people are trying to really think about it

now before they post that.

to make their, cause I'm not seeing as

many of them as I used to, because I think

people are realizing that this might



I'll say like when I posted my video, the

first one about my plastic surgery, I had

hundreds of comments and there was

probably about a quarter to maybe a third

of them that were not really nice.

And what was great though was that the

community kind of came to my rescue.

Like if somebody really posted something

horrible, that wouldn't even necessarily

do with my video.

somebody would be like, that's like,

you're wrong.

Like, you know, I mean, they would, they'd

come to your defense for you.

And I don't know that we were that

evolved, you know, when the internet

started out, like everyone's just like,

gee, what do I even say?

You know what I post?

Well, it is a thing where I think people,

it used to be just kind of the bad

behavior coming out, but now actually I

think people are beginning to speak up,

you know, not letting the bad behavior

stand more as they were letting it stand


And some of it still does, but now I'm

noticing that they are basically, like you

said, coming and jumping in, giving their

two cents as not letting it all be bad.


I agree with that.

Making you justify your comments.


So we've been around before, you know, the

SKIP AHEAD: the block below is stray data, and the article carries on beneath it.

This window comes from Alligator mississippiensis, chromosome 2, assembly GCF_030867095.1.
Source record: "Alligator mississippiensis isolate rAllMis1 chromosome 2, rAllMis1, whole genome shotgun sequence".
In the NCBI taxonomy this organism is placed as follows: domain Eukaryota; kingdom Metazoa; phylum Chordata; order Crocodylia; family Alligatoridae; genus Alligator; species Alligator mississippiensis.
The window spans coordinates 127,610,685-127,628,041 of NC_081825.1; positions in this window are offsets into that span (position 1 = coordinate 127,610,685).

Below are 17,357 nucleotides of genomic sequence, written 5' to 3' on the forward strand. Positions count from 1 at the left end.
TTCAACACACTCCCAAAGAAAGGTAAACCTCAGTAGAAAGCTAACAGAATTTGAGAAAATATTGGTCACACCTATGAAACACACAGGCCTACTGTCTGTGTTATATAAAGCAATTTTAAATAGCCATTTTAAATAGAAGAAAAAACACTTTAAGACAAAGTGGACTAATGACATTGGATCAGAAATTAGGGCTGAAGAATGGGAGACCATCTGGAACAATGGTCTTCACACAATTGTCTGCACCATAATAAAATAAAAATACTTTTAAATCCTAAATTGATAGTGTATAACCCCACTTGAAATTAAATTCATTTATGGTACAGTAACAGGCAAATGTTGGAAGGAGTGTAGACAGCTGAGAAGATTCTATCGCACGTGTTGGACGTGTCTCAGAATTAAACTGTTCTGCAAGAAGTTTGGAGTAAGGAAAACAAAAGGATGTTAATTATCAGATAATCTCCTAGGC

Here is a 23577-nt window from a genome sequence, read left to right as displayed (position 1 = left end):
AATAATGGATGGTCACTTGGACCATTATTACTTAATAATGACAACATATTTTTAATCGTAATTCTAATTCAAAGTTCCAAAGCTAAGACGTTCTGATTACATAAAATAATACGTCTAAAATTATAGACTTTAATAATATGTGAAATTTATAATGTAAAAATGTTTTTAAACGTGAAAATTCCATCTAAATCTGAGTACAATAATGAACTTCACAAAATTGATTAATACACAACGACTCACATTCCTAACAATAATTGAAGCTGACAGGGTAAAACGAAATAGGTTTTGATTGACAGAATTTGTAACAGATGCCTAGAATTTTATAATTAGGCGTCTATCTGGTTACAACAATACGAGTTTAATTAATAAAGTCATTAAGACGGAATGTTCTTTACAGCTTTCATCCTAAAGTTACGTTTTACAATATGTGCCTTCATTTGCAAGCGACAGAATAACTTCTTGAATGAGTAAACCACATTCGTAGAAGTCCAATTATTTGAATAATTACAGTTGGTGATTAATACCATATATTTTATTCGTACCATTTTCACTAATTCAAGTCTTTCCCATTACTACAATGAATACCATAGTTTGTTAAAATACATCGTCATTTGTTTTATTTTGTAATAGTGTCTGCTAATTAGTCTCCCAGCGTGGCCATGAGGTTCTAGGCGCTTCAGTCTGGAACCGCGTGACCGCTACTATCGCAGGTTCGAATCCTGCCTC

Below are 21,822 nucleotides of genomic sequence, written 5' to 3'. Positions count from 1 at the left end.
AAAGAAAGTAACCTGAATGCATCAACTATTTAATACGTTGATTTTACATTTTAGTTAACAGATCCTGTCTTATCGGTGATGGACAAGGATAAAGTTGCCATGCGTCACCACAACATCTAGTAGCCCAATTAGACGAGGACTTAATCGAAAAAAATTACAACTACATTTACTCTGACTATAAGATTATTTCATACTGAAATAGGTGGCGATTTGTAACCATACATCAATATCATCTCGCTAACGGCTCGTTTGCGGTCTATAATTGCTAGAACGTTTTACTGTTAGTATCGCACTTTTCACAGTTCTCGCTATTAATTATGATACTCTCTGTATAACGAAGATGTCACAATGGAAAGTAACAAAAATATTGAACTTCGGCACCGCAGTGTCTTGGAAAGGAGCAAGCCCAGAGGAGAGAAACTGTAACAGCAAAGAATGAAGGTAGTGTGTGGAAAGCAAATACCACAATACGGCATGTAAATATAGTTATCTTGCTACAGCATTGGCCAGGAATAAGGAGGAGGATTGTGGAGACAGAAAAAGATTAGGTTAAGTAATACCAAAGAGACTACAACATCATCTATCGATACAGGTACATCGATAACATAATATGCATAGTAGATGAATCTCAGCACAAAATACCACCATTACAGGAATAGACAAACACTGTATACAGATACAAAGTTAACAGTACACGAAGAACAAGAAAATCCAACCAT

internet was around.

Like somebody on my team said, I'd love to

know, you know, their thoughts about, you

know, before and after, because she's only

ever had the internet most of her life.

And so like that shaped her views of


So compare life as a woman before, you

know, and during the internet.

What does someone say we're older than


Which sounds really old, but we are.


But before the Internet, yes, you did not

have all these other women which you would

never meet.

You would never see.

You would never run into.

You did not have them to compare yourself


So all you had

were the people in your classroom or the

people in your block, people at the

grocery store, you know, in your

community, or if you travel, those people

to compare yourself with.

So it was a much smaller and, and they

didn't, and if you didn't take a picture

of them, you really didn't necessarily

really a hundred percent remember what

they look like, you know.

But now you can just snap that picture and